Battle to save East Broadway — critics claimed no amount of money could compensate city for closing the street

by Bruce Cherney (part 5)
Winnipeg newspapers claimed several factors lead to city council’s decision to permanently close East Broadway and hand over the city-owned land east of Main Street to the Canadian Nothern Railway (CNoR).
The power railways held over city council was often cited, but the failure to solicit a stronger public outcry against the closure of the street leading directly to the Broadway Bridge was felt by local editors to be another factor.
“Public indifference and a complaisant desire to meet the views of a powerful corporation have combined to transfer from the public to the railway company a very valuable tract of land,” commented the July 23, 1904, Tribune.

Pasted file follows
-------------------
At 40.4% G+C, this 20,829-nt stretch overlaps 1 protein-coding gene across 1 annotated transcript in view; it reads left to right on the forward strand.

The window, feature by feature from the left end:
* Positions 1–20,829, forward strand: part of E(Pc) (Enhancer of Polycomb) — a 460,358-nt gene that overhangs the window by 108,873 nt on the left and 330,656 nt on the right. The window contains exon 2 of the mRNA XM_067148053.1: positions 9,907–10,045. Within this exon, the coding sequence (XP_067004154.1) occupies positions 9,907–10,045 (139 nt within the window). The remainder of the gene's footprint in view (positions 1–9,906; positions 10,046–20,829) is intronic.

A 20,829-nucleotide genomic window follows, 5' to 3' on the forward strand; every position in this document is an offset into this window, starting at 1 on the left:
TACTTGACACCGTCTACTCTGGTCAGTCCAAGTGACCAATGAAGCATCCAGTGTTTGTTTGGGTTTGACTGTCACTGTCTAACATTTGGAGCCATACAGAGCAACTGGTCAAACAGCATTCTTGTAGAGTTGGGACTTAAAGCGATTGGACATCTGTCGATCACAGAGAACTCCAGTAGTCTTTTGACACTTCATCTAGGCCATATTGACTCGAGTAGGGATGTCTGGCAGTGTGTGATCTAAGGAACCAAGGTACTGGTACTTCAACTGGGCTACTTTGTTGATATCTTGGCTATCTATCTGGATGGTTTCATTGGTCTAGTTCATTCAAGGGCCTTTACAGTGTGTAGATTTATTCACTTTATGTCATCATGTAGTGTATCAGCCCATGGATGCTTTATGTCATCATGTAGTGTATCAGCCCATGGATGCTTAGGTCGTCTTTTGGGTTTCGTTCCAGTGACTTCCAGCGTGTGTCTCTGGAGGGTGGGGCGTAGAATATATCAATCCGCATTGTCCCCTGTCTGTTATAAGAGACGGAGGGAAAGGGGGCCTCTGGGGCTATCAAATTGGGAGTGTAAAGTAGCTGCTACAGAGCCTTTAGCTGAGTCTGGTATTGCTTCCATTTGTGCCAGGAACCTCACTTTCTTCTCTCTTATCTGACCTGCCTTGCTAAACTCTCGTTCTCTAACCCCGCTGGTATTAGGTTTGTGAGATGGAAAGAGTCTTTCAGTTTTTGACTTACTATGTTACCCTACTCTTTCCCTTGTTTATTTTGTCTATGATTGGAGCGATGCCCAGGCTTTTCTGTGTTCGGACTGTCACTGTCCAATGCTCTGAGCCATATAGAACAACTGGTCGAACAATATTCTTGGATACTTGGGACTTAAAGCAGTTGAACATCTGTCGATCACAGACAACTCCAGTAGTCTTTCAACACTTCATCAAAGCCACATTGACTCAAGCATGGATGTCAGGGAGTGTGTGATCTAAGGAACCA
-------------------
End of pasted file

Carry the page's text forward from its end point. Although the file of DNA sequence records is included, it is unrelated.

According to the editorial, “no amount of money can really compensate the city for the permanent closing of such a highway as Broadway East. It will take but a few years to make it quite plain to the public that in wiping this street off the map the city has done itself a very serious injury.”
In a Free Press editorial the same day, the passage of the bylaw was partially attributed to A.M. Haggard, who was recently elected to council in a Ward 2 byelection, the ward that included the land asked for by the CNoR. Haggard was called “a friend of the railway company” by the newspaper.
Haggard replaced John Russell, a member of council who died on May 2, 1904, and was opposed to the bylaw.